Ellie swallowed hard as she imagined it because she knew she wasn’t going to do it. She wasn’t going to blow up her whole fragile existence just for a pile of maybes. Ellery drew in a long breath and fixed Rosalie with a hard stare. “You don’t have to take this from him. You don’t. Say the word, and I can take you away from here, you and Anna, right now, to someplace safe. Or you can swear out a complaint against him and I’ll have him arrested on the spot.”

“You?” Rosa looked her up and down in skeptical fashion.

“Me,” Ellery said, with more certainty than she felt. She risked a look at the door, where Franklin was watching them with a sullen expression, and she wondered if he kept a gun in the house. Ellery was five seven and athletically built, but Franklin had nearly a foot on her and outweighed her by more than a hundred pounds.

“He’s not gonna go anywhere with you. Besides, what good would it do? You take him away and he’ll be back here in a day or two, and then me and Anna, where’re we supposed to go?”

There was a women’s shelter one town over, but seeking it out meant walking away now with the clothes on their backs, and Ellery knew Rosalie wasn’t wrong about the likely outcome: she could arrest Franklin, but it would be for simple assault and he would be out on a minimal bond, probably within twenty-four hours. The house was his. The bank account was his. Rosa and Anna would have to start over again from nothing. “There are people who can help you,” Ellery tried again, her frustration rising as she realized she was losing yet another battle. “I will personally do everything I can to help you.”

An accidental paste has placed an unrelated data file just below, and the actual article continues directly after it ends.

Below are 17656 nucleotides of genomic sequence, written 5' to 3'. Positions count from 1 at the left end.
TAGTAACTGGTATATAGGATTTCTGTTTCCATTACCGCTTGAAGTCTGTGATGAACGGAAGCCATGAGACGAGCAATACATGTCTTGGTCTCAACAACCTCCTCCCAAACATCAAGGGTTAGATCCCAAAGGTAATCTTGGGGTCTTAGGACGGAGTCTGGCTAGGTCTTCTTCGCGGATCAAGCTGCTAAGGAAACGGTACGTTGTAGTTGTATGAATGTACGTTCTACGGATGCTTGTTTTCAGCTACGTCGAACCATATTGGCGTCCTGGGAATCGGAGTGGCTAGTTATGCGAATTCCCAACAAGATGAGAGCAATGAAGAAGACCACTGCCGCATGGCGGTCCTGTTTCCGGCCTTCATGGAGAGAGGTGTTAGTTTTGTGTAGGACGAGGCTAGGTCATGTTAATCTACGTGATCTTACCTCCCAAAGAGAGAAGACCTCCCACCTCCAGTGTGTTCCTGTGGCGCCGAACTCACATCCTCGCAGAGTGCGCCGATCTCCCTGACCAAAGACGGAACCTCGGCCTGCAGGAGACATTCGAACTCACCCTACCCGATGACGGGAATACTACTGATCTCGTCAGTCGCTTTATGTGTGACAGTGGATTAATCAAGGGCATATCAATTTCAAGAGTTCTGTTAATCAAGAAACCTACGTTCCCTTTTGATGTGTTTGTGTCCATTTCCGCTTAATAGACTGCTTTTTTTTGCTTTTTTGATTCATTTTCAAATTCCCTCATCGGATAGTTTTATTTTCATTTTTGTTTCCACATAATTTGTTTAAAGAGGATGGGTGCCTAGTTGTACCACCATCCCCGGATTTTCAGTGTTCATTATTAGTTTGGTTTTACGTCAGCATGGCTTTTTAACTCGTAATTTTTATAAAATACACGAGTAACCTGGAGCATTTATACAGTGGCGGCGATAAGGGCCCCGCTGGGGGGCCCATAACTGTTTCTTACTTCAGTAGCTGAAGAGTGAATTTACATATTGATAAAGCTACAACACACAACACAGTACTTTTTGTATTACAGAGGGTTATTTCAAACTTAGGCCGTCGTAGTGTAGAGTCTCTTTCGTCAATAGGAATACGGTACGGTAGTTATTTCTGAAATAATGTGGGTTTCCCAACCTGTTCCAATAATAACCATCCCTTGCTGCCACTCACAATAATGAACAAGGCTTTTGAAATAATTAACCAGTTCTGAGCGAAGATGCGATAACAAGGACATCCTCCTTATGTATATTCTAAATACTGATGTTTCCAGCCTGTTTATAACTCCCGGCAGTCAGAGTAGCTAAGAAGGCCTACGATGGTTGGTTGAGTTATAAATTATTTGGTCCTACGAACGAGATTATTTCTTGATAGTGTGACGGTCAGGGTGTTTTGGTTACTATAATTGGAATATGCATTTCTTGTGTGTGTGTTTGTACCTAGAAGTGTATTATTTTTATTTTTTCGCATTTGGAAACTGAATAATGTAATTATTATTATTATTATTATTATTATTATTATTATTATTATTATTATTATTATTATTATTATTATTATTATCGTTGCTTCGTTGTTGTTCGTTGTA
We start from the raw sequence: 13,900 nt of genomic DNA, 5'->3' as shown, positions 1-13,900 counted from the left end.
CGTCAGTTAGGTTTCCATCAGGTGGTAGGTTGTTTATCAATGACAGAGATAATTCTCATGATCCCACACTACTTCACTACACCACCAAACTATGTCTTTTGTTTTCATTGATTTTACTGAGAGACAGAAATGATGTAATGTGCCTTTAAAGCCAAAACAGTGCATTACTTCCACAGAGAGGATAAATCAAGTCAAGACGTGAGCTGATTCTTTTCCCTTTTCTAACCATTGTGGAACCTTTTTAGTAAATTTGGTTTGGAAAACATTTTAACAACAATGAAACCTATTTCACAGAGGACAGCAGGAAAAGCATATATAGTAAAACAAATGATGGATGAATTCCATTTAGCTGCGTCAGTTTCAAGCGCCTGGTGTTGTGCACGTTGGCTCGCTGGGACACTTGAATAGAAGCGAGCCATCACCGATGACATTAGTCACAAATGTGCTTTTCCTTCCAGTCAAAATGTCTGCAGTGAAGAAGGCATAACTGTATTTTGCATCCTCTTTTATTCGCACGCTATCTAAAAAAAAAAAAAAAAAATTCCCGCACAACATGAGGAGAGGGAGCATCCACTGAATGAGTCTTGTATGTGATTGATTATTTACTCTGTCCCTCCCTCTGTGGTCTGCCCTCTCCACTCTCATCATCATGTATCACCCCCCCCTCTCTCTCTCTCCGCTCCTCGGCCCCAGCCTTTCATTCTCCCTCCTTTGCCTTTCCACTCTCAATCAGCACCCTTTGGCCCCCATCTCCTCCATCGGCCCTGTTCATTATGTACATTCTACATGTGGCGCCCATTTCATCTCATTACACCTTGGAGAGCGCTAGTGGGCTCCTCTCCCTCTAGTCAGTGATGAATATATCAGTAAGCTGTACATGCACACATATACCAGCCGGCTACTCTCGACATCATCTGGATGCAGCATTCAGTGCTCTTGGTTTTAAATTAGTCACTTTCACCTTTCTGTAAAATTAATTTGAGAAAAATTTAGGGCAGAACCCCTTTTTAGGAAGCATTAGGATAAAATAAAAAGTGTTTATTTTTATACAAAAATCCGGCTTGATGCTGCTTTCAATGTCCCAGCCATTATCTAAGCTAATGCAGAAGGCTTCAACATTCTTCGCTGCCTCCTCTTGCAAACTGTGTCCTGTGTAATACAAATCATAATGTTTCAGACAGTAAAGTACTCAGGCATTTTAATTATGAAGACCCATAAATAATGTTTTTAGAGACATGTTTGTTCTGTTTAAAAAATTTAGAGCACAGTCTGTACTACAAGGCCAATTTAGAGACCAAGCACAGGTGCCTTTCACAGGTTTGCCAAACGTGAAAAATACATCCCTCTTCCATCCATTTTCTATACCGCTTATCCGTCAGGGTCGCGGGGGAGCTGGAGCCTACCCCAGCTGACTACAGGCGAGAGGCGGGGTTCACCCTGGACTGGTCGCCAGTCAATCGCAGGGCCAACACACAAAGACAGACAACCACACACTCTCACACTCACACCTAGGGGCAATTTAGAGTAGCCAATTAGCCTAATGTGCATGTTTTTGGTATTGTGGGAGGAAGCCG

She heard the limitation of that statement even as she said it, read the truth in the way Rosa’s expression shut down. “No, no. We just have to make it a few weeks, just through the summer, then his hours’ll pick up this fall and everything will be okay. You’ll see.” Rosalie tugged her daughter back toward the house, and Anna twisted around in her grasp, stumbling over the uneven ground as she shot a pleading look back toward Ellery. Ellie took a few steps after them, but she was helpless under the weight of the law.